However, this indicates the single biggest drawback of the bow. Teaching someone to use a war bow takes a long time because immense strength is required. Give an average man one, and his skeleton would bend before the bow was pulled all the way back. Unlike slingers, arrows have to be used, and you don’t just find ammunition scattered about on the floor. Mentioned above, but the strings also went a bit wonky in the rain.

During a siege, arrows were a very good means of ensuring the besiegers didn’t wander too near. Whilst archers could also be used offensively, battlements and arrow slits offered good protection for defending archers, and gravity made their job rather easier than the men tasked at firing upwards at tall walls.

There is, however, a third type of projectile weapon used in the ancient world: the thrown spear (or dart. And also throwing axe). My favourite example of these would be the Numidian cavalry that accompanied Hannibal in his famous invasion of Italy. These fellows rode small horses, rampaging around battlefields and peppering the enemy with darts (small thrown spears) before retreating. Now, those au fait with classical history will be aware that the Roman cavalry was rubbish but, nevertheless, the Numidian cavalry was a key strength of Hannibal’s army. They were also highly disciplined, which enabled them, having chased off the Roman horse at Cannae, to return to the battle and help complete the encirclement of the Romans.

A foot soldier equivalent, of a different nature, can be find in the Romans themselves. The legionary would have his own throwing spear, the heavyweight and hated pilum. The pilum was deliberately designed to be useless for most of the things a spear is usually good for (walking stick, three to a make a tripod, two to make a stretcher etc). It was heavy at the sharp end with an intentionally weak spearhead that would become hopelessly bent upon impact. This was cunning, because if it struck a shield, the sheer weight made the shield worthless. The pila were thrown right before the charge, killing some enemy and rendering the rest shieldless moments before the legion closed the distance and introduced their foes to the business end of their swords.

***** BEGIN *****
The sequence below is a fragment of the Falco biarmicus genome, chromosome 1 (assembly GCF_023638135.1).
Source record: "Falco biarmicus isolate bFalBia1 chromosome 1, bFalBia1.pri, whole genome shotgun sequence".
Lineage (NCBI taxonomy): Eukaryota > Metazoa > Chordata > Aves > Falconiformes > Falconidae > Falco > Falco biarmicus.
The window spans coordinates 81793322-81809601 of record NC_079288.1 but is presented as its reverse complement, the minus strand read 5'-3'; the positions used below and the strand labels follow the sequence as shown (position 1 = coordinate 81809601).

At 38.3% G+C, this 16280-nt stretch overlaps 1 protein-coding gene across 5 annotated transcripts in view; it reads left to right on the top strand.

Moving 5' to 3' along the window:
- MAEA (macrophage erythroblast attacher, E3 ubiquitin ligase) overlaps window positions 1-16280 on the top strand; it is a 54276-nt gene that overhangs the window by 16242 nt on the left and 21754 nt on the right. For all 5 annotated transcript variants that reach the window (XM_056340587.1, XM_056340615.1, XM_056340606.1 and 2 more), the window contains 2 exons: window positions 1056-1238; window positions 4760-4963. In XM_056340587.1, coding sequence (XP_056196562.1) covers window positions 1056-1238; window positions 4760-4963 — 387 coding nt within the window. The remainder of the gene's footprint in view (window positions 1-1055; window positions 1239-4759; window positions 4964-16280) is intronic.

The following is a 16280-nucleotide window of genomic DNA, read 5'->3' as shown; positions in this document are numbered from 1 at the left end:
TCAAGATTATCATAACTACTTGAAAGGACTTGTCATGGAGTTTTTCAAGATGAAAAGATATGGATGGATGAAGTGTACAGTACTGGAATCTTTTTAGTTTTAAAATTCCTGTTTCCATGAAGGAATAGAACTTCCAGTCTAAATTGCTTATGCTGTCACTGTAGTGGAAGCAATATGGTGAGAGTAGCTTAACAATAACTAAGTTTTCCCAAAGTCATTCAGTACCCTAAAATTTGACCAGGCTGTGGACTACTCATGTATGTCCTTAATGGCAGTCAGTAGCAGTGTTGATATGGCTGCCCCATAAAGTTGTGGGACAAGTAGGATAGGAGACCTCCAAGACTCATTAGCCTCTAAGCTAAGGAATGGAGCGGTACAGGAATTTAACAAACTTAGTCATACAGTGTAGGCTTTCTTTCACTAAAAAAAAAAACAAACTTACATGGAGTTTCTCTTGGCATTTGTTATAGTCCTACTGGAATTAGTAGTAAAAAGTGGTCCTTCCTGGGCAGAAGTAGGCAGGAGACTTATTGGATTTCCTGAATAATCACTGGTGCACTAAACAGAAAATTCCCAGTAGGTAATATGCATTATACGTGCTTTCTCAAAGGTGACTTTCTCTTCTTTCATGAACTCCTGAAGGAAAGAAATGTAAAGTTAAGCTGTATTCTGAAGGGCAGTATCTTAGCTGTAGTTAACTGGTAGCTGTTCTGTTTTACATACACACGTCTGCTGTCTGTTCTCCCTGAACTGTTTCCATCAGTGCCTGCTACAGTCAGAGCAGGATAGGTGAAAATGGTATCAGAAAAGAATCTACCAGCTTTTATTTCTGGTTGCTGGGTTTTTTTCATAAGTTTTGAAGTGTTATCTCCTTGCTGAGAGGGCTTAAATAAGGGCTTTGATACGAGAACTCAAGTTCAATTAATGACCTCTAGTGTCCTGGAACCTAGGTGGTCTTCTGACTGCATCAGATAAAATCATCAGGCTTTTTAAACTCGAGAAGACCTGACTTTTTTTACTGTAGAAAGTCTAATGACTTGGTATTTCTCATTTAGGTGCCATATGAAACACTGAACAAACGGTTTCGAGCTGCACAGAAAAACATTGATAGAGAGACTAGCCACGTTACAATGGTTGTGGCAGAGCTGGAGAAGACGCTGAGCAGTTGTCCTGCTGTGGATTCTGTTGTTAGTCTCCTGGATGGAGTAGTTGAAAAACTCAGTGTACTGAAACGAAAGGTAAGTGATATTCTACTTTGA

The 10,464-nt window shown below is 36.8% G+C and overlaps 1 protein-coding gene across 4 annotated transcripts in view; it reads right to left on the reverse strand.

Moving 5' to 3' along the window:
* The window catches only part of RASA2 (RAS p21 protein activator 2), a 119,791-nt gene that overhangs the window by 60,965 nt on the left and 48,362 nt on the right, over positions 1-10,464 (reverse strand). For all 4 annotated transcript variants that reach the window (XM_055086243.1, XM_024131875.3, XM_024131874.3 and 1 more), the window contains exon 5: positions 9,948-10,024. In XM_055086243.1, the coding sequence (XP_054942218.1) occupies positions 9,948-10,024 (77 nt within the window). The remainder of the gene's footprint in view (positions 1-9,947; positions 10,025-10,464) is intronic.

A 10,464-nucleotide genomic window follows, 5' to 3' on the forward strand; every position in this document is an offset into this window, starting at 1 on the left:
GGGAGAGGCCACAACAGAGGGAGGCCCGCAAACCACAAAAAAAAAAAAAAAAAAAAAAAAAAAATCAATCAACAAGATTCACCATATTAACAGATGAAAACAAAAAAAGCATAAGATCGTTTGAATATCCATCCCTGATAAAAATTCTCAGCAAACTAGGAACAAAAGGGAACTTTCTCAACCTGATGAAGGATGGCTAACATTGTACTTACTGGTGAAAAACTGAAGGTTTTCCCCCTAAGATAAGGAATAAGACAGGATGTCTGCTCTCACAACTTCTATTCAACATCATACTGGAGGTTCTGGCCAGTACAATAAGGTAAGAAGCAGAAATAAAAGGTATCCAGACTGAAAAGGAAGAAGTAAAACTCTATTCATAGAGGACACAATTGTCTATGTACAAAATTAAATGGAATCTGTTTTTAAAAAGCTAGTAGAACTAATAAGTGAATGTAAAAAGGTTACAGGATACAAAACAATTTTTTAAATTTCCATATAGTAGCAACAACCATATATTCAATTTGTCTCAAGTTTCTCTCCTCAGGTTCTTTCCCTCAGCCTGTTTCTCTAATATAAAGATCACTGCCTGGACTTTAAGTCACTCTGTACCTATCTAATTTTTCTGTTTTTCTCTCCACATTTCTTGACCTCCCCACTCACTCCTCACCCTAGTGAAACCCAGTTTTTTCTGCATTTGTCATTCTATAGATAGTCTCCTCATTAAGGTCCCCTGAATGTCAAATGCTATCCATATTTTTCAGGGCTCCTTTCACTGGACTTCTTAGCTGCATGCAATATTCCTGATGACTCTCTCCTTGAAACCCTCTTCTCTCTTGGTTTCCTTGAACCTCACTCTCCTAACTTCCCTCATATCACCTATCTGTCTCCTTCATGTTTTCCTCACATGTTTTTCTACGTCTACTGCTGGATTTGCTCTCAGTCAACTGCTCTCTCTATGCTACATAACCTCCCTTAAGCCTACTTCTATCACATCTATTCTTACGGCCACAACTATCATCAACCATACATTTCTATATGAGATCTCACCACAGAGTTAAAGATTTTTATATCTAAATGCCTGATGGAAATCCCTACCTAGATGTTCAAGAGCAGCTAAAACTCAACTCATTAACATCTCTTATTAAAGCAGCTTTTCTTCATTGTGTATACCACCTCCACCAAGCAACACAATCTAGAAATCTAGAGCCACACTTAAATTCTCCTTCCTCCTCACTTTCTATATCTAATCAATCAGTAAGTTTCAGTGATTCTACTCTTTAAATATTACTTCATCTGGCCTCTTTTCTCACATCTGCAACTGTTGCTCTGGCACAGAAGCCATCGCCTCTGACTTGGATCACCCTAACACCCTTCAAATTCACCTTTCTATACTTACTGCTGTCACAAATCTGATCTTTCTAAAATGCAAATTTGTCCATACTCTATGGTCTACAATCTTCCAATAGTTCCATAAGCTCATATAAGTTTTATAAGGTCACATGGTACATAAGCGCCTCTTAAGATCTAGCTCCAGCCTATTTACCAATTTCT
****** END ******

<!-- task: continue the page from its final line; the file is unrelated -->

A third example would be the Frankish throwing axe. Smaller than the pilum, and with a curving handle which, according to an impeccable source (Lindybeige), ensured it bounced unpredictably, the throwing axe would be the Franks’ warm welcome to their battlefield opponents.

Thrown weapons, naturally, have much shorter range. In common with archers, but even more so, once ammunition is spent, that’s it. Because arrows are smaller than darts, the number of projectiles available is correspondingly smaller. There’s also a chance that the enemy might throw your weapon back, depending how the battle is going (although obviously this isn’t a problem with the pilum, which is a one-throw spear). There’s also a very clear divide, with horse rolling up, throwing some darts and then buggering off before the enemy get close, and foot throwing then immediately charging whilst the enemy are in disarray (in short, Numidian horsemen want to avoid getting close at all costs, whereas Roman legionaries want to get close as soon as possible after throwing).

In sieges, thrown weapons were either very handy (and could encompass heavy rocks or boiling sand/water) or bloody useless, depending which side you were on and the size of the walls.

NB I decided specifically not to include crossbows because the mechanism involved enables a shot to be held, imminently ready to be loosed, whereas all the above examples require the exertion immediately prior to release. That might sound like a finickity reason, but it fundamentally alters the way that crossbows were used in sieges (you could load then aim at a specific point waiting for a patrolling guard, something very hard to accomplish with a bow).